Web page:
2019 Robert Perroud Beaujolais Villages Chardonnay
2019 Robert Perroud Beaujolais Villages Chardonnay A nice bouquet on the nose displaying citrus, yuzu notes with some green apples and white flowers. A nice depth in the palate with white fruits, some almond and savory/buttery notes balanced with a lively acidity on the finish.
Domaine Robert Perroud
The human experience is what motivates and drives me to collaborate with others sharing a mutual passion. My creation of Terroirs Originels 15 years ago has allowed me to fully invest myself in the pursuit of excellence from the vine to the glass.
What inspires me more than anything is nature I like to feel at one with it. My home is a bioclimatic house surrounded by vineyards and I still use the same cellar as my father and grandfather.
I take time to observe and protect the environment by developing biodiversity within my vineyards. In my operation I work with the help of my assistant Frederic in the vines and the cellar, our work demands so much detail and we both consider making wine an art. Everything is tailored to the needs of our vines and much effort is put forth by hand in the vineyard, because no great wine can be made without exceptional grapes! Which at my estate are handpicked, when fully ripened, by a happy and loyal band of harvesters and transported in small cases of only 50 kg. My winery is located just meters from my plots. Here in my operation it is about as local and sustainable as it gets!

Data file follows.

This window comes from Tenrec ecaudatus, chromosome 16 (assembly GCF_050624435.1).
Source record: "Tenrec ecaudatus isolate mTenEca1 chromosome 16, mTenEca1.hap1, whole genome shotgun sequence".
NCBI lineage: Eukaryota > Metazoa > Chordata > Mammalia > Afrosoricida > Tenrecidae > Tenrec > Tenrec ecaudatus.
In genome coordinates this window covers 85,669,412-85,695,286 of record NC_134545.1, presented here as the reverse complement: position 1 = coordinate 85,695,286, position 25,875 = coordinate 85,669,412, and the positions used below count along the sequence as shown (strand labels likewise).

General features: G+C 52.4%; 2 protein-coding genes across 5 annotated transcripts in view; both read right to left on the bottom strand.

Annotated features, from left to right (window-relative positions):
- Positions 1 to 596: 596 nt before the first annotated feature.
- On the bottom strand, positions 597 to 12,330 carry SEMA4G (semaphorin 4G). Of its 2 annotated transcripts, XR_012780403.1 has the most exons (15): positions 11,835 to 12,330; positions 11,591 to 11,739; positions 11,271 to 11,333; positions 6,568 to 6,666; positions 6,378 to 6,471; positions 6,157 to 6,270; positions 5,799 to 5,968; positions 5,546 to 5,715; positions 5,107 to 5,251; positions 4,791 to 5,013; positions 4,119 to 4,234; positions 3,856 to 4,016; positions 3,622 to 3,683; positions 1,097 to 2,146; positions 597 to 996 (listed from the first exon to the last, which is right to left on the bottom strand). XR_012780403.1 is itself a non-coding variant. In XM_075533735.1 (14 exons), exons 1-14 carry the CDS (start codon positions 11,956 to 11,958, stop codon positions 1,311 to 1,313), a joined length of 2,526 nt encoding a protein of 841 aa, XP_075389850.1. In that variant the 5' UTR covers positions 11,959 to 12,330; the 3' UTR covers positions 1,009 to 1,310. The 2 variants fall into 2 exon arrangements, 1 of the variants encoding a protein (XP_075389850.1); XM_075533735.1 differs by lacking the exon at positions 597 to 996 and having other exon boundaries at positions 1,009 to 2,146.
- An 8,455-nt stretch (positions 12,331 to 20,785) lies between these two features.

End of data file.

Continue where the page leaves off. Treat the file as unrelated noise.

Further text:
Chardonnay is the world’s most famous white-wine grape and also one of the most widely planted. Although the most highly regarded expressions of the variety are those from Burgundy and California, many high-quality examples are made in Italy, Australia, New Zealand and parts of South America.
Describing the flavors of Chardonnay is not easy. While many Chardonnay wines have high aromatic complexity, this is usually due to winemaking techniques (particularly the use of oak) rather than the variety’s intrinsic qualities. Malolactic fermentation gives distinctive buttery aromas. Fermentation and/or maturation in oak barrels contributes notes of vanilla, smoke and hints of sweet spices such as clove and cinnamon. Extended lees contact while in barrel imparts biscuity, doughy flavors. Because of this high level of winemaker involvement, Chardonnay has become known as the “winemaker’s wine”.
The variety itself (although often said to be relatively flavor-neutral) is responsible for most of the fruity flavors found in Chardonnay wines. These range from the tropical (banana, melon, pineapple and guava) to stonefruits (peach, nectarine and apricot), citrus and apples.
Climate plays a major role in dictating which fruit flavors a Chardonnay will have. Broadly speaking, warm regions such as California, Chile and much of Australia tend to give more tropical styles. Temperate zones such as southern Burgundy or northern New Zealand create wines marked out by stonefruit notes. The very coolest Chardonnay vineyards (those in Chablis, Champagne and Germany) lean towards green-apple aromas.